Build a diverse and inclusive church using an assortment of shapes and blocks given to you at random times throughout the building process, and do it all without talking.
That was the assignment for a small group during a plenary session at the recent Presbyterian Church (U.S.A.) General Assembly Committee on Representation (GACOR) 2013 Synod Training Event held Oct. 24–26. The group of builders gathered around a table in silence for about forty minutes, taking turns adding new elements to the “church” under construction.
Every so often the group would get a new bag of building materials—colorful geometric shapes—dumped on their table by a newcomer to the process. And one time during the activity a facilitator swooped in and knocked over the entire structure in development. The group started over and the building continued.
Onlookers carefully watched group dynamics and reactions, and some eagerly took photos of the collaborative effort. More time passed. More shapes were added to the “church.”
“How did you feel during the task?” Virstan Choy, one of the facilitators and an associate professor of ministry at San Francisco Theological Seminary, asked when it was all over. He polled the group, and the onlookers, about a number of questions, stretching them to think about the process and its potential meaning.
What did you learn about welcoming newcomers? In what ways does this simulated experience parallel the building up of your “real life” ministry? What are the implications of your learnings from this exercise for your understanding of outreach to people who are different, for your leadership approach in situations of changed membership, for your approach to inclusive communication?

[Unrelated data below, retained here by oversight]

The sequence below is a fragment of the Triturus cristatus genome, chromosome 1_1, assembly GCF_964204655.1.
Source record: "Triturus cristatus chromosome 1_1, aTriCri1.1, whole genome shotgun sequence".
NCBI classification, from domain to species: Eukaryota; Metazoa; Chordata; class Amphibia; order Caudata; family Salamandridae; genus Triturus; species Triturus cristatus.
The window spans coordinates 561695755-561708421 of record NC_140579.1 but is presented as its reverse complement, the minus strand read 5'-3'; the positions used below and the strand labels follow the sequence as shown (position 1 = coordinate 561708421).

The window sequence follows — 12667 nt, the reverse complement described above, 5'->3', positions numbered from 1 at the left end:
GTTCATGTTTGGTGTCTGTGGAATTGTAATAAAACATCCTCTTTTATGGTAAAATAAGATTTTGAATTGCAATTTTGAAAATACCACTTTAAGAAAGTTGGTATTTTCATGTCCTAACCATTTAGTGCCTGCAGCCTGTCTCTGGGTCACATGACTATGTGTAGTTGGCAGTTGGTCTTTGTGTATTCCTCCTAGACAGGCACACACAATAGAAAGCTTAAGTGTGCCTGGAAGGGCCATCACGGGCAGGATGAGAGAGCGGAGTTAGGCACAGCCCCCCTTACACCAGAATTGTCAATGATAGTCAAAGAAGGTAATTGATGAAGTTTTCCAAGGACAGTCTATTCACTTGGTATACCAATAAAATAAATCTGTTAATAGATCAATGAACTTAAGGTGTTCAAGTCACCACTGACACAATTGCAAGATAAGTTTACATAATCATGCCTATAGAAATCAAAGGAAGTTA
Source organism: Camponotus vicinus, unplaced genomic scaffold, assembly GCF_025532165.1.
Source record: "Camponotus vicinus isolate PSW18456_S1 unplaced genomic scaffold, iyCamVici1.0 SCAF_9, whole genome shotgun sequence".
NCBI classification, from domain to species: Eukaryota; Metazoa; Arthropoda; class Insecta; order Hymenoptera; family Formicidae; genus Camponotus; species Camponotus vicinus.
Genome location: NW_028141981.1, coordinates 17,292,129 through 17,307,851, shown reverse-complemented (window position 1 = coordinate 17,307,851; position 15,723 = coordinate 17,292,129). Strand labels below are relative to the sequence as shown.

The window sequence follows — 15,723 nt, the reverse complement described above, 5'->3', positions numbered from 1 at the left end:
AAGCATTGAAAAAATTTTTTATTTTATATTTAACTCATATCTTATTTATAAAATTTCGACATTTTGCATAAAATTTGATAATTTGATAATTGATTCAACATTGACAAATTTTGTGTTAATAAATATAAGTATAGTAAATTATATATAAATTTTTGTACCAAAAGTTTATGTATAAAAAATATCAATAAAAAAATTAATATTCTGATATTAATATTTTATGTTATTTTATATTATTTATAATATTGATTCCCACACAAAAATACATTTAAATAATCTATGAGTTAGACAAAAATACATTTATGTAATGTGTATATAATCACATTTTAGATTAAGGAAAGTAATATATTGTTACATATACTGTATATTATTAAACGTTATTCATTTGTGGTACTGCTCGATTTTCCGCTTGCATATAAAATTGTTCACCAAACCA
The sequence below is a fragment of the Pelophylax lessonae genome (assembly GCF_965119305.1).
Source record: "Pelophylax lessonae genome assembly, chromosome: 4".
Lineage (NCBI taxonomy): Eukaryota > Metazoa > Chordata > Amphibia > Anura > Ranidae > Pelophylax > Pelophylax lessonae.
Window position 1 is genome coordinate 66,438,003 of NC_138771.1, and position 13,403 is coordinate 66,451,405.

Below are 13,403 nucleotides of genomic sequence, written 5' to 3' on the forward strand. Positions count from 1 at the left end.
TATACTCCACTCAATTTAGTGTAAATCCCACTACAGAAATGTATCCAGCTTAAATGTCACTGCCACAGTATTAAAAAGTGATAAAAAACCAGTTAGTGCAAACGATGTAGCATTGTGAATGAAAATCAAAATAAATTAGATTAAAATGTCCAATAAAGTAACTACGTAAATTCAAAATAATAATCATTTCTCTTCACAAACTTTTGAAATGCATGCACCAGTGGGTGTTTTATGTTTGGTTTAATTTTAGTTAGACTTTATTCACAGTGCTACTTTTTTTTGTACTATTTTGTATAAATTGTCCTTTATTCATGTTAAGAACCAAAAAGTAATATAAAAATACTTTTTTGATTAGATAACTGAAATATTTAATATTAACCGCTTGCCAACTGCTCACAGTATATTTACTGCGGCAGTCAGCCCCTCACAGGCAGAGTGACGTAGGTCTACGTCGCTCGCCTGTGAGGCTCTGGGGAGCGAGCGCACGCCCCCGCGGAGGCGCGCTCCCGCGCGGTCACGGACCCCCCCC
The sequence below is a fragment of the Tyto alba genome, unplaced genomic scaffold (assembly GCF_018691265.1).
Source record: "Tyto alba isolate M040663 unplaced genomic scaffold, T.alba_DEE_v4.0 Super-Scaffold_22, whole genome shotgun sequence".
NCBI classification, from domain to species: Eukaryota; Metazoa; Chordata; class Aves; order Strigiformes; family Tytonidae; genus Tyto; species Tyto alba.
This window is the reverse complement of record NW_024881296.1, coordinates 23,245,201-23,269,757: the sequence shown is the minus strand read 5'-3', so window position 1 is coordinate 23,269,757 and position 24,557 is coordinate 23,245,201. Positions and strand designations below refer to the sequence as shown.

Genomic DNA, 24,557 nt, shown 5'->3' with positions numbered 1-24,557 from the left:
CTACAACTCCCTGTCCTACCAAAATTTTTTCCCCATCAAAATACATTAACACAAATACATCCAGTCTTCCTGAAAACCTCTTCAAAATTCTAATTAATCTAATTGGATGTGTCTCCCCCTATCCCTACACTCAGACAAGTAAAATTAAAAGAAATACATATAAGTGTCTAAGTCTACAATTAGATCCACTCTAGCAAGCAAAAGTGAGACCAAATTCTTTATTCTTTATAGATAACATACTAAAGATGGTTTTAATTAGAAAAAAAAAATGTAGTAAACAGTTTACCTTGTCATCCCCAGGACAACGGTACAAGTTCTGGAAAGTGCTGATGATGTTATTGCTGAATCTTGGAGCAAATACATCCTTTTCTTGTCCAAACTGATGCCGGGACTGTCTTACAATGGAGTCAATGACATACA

- The structure was symmetric at first, and then after being knocked over it was more random.
- I said to myself, how can I do something out of the box?
- It all looked different.
- It was an image of a mosaic, so I liked that.
- The builders started with the white blocks as the base and then started adding color.
- Group members waited on each other as they added new pieces.
Much was said, but much was also left to contemplate. The exercise, also led by Sarah Moore-Nokes, general presbyter for the Presbytery of Winnebago, was just one of the ways Synod Training Event attendees were called on to consider diversity and difference.
The biennial gathering, held this year under the theme “There’s Power in the Patchwork: Unity in Diversity,” is designed to empower and instruct those serving on committees on representation at the synod level of the PC(USA).
Other plenary presentations covered “Non-Healings in the Hebrew Bible,” presented by Jeremy Schipper of Temple University; and “Martin Luther King Jr.: Confronting the Viral Narrative of Race,” presented by Reggie Williams of McCormick Theological Seminary.
A range of workshop topics also were offered, and shared meals allowed for organic conversation and fellowship about representation.
“The knowledge received through exercises like the one to build a diverse and inclusive church is invaluable for those called to lift up representation issues at the synod level,” said Héctor M. Rivera-Vélez, GACOR vice moderator. “The goal is to equip them as thoroughly as possible so they can facilitate change.”